3.1. Past and/or Peculiar Uses

Among all used taxa, a total of 45 species were mentioned as being used in the past, of which 12 were used solely in the past, as noted by several people. From the rest, 31 taxa were used in the past, of which three (Carum carvi, Fragaria vesca, Vaccinium oxycoccos) had 10 or more past use records. The main past uses named by interviewees were snacks (24 DUR), recreational tea (20), and jam (12). The proportion of taxa only used in the past among all uses was just 16%. Most of the past uses no longer practiced were recoded among the Latgalian group and mentioned by only one or two people. For example, one woman (b. 1951) recalled eating the tubers of Equisetum arvense in her childhood, stating, “They tasted like nuts”. Her husband added, “You were like a cow, eating everything”. She also remembered a tea made by her grandmother—the leaves of Malus domestica were placed in a clay pot and steamed in a hot oven, then dried and used as a delicious recreational tea.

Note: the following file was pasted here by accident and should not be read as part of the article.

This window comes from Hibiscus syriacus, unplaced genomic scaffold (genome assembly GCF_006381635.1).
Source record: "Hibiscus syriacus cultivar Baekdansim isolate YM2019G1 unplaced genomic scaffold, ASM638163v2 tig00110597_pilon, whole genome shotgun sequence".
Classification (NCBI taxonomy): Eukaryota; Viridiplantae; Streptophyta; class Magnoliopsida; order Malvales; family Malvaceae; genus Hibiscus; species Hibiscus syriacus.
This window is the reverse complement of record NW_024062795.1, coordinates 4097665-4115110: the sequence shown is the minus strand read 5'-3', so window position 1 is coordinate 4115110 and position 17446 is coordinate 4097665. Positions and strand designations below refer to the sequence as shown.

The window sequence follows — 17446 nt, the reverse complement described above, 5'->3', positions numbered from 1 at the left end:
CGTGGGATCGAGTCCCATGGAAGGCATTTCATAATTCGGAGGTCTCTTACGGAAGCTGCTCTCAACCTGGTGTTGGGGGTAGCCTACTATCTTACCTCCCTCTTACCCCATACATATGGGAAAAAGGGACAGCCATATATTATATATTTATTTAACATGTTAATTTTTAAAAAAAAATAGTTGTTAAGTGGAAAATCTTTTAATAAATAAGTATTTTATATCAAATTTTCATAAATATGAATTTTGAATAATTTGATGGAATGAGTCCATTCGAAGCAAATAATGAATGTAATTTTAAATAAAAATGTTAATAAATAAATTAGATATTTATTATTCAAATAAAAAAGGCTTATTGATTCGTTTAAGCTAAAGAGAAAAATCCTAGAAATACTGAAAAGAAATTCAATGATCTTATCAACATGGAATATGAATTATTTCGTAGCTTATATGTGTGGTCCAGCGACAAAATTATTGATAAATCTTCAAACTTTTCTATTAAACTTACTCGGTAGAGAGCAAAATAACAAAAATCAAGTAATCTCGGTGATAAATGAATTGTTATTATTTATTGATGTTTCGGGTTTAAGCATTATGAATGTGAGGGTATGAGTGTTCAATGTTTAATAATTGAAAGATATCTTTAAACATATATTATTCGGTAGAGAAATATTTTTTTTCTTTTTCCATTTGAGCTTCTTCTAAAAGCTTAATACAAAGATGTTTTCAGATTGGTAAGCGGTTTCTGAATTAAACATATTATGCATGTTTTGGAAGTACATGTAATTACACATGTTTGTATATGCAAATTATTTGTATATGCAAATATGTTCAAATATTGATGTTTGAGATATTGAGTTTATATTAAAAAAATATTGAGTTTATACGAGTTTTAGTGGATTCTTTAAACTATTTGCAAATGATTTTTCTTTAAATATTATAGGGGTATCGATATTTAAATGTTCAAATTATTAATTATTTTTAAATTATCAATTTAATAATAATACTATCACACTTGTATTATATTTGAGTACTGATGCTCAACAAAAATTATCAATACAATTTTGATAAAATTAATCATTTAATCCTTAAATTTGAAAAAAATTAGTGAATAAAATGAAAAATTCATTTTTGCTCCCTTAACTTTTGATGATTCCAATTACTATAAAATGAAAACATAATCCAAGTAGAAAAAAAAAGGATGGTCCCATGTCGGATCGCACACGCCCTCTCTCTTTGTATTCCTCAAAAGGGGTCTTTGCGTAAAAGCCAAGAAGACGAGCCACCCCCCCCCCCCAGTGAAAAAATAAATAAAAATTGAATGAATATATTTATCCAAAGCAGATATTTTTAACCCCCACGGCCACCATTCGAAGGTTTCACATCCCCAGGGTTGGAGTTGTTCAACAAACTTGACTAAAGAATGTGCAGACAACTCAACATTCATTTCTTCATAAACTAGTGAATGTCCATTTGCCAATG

Only two interviewees referred solely to past uses. One of them, a man (b. 1942), described his wife as the main collector of plants; after her death, he did not continue the practice. Other past food uses were also been historically used in neighbouring regions. A Russian-speaking man (b. 1940s) of Belarusian origin recalled the use of shoots of Heracleum sphondylium as food in the hard times, a widely known practice in the 19th century [82].